The tale concerns one Gilbert Gosseyn, a widower who presents himself in the City of the Machine for the great Games which establish any man’s role in the political and business leadership of the world. The Games in this case are not gladiatorial combats, but psychological assessments of a non-Aristotelian philosophy of neurolinguistics called General Semantics. The conceit of the story is that the psychological knowledge of the future has advanced to such a degree that psychosis, neurosis, and their resulting criminal and selfish behaviors can be trained out of the human nervous system. Gosseyn discovers during a routine security scan of his nervous system by a highly advanced thinking machine (ironically called simply a ‘lie detector’) that he is not who he thinks he is; when agents of a gang that have corrupted the game start gunning for him, he finds he is not what he thinks he is. To solve the mystery of himself is the central plot of the book, if not the Riddle of the Sphinx.
I will add mention of the ‘Weapon Shops’ stories, including the novel WEAPON MAKERS OF ISHER. The conceit of these tales is that men, for better or worse, get the type of government they deserve, which means that immoral men cannot be preserved from selling themselves into a tyranny. The only moral way—since man cannot forced to be free—to preserve their liberty is to ensure that men have the opportunity to buy weapons for self-defense so that no government might ever take that final step of giving man a government worse than he deserves, but then has no power to change.
For such a reason and this limited reason only the Weapon Shops, defended by all the instruments of unthinkably futuristic science, stand ready to sell energy firearms to the common man. The stories themselves are tales of time paradox and retribution against corrupt corporations and institutions of interplanetary Isher Empire. The dangers of private firearm ownership are magically waved away, since the guns sold by the Weapon Shops are somehow programmed not to fire except in legitimate self-defense. Nonetheless, the phrase ‘The Right to Buy Weapons is the Right to be Free’ which was utterly unremarkable when the stories were written in the 1940′s, in these far darker (and far more foolish) modern days offends many an authoritarian ear, or sound like the lift of golden trumpets those who recall liberty.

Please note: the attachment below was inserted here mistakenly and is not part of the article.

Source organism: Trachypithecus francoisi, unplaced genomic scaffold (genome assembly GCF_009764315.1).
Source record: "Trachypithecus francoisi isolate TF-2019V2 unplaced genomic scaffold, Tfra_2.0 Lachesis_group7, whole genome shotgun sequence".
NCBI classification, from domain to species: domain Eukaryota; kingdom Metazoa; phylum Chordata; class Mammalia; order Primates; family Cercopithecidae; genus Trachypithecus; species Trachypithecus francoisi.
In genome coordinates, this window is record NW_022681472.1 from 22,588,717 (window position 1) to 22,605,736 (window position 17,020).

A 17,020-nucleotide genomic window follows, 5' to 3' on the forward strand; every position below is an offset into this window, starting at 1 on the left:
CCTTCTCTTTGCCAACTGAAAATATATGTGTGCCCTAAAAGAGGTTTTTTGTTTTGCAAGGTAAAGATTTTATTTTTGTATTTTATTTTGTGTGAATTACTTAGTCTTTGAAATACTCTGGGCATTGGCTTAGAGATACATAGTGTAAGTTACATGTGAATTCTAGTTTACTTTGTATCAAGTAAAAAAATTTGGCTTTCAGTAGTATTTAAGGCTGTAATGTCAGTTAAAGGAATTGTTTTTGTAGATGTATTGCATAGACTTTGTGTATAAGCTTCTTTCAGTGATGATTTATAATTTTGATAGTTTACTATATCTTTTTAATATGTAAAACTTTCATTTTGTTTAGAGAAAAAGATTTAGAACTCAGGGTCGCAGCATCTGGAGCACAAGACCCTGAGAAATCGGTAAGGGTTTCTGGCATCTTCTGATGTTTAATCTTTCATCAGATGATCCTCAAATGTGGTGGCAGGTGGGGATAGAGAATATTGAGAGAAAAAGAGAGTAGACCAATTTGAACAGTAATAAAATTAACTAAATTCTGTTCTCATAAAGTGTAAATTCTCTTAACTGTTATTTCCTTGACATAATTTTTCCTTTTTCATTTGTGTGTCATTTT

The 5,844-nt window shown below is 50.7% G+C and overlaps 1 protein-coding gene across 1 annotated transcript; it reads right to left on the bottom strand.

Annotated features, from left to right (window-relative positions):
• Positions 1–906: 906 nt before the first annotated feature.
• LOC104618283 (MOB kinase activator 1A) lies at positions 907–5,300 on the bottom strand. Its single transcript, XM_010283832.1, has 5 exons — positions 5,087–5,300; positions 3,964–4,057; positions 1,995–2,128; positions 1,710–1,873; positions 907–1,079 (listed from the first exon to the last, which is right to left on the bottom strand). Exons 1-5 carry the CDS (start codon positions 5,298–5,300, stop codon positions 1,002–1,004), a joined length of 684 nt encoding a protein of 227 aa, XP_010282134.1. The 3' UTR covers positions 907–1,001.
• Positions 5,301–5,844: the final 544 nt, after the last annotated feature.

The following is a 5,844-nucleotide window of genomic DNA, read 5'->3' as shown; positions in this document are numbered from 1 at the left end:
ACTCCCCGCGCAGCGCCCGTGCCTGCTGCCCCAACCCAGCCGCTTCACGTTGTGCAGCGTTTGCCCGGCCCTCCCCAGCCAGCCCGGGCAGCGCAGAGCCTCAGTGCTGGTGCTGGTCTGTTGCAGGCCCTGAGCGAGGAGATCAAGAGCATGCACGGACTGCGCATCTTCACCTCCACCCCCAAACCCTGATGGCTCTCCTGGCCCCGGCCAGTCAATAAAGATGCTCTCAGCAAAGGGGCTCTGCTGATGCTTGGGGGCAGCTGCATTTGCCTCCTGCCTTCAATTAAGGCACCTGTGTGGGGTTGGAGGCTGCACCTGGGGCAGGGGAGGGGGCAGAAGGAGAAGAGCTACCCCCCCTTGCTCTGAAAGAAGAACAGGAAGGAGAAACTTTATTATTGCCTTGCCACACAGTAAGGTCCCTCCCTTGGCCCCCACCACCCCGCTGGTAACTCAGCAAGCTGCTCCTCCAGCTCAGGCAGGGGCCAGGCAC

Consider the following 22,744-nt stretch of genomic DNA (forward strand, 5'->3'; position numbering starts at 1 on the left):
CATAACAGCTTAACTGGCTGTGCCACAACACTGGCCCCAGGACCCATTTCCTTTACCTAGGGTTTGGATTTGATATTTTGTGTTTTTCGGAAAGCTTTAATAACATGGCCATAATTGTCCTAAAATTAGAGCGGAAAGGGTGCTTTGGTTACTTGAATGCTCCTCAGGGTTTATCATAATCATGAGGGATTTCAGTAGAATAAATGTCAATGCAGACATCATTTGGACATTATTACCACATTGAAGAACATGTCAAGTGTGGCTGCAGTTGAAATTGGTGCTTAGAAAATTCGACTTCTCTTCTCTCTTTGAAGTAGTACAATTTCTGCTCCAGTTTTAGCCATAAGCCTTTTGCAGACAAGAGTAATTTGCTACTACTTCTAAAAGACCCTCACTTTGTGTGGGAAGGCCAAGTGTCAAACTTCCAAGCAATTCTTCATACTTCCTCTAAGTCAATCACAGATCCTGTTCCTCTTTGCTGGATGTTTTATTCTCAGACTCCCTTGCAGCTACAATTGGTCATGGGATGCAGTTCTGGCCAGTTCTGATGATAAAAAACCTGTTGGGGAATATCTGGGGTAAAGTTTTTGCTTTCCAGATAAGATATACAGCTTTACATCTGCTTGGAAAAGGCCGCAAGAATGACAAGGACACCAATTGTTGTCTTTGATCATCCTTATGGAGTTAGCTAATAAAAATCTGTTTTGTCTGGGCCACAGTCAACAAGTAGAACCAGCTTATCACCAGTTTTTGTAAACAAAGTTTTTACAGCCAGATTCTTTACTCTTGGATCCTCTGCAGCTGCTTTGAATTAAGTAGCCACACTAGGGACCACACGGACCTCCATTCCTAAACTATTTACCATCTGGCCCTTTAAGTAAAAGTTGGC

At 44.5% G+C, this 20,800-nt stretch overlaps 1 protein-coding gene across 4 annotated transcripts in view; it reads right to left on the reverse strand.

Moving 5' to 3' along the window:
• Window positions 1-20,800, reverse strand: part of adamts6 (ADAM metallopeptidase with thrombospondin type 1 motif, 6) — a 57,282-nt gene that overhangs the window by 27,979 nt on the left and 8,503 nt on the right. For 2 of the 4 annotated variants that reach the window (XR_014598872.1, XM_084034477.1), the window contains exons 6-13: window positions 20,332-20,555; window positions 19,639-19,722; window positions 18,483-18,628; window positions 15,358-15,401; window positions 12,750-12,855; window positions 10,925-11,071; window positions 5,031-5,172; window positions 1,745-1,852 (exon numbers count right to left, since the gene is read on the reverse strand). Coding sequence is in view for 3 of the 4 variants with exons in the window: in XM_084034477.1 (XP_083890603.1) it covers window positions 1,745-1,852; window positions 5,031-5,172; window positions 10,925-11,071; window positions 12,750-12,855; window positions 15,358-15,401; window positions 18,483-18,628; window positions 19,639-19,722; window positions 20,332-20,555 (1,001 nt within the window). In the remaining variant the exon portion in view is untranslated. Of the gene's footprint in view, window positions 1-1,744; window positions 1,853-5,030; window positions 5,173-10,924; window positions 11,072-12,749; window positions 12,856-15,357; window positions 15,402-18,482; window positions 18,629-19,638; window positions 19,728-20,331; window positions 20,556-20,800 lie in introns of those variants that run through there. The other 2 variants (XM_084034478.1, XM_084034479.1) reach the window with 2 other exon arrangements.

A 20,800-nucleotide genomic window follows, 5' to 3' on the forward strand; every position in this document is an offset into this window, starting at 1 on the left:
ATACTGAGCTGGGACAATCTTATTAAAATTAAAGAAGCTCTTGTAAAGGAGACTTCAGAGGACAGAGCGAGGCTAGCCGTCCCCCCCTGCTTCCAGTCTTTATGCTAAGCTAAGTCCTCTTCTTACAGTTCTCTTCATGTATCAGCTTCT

Asimov’s most famous three inventions were not his novels, which were clever, but his short stories.
‘Nightfall’ may be one of the most famous short stories of science fiction, so I feel no remorse in exposing its surprise ending. It was intended as a philosophical rebuke to the sentiment of Emerson that if the stars only rose once in a thousand years, men would glorify God in awe. Campbell drily suggested that instead they would go mad, and Asimov invented a plausible reason for nightfall to happen so rarely: namely, that the dwellers in a multiple star system, surrounded by suns on every side, would only experience night once every thousand years when all the suns were in conjunction.
The tale is is cleverly-constructed as a detective story (dropping and resolving clues is Asimov’s strong point) when three scientists (as forgettable as they are lacking in personality–characterization is not Asimov’s strong point) attempt to discover why there are ruins in the geologic strata, spaced evenly once per millennium, or why all men are afraid of the dark, a condition that never naturally arises on this world. Having never developed any artificial lights, when night falls, the population goes insane, and burns their cities and their civilization to create a few hours of light.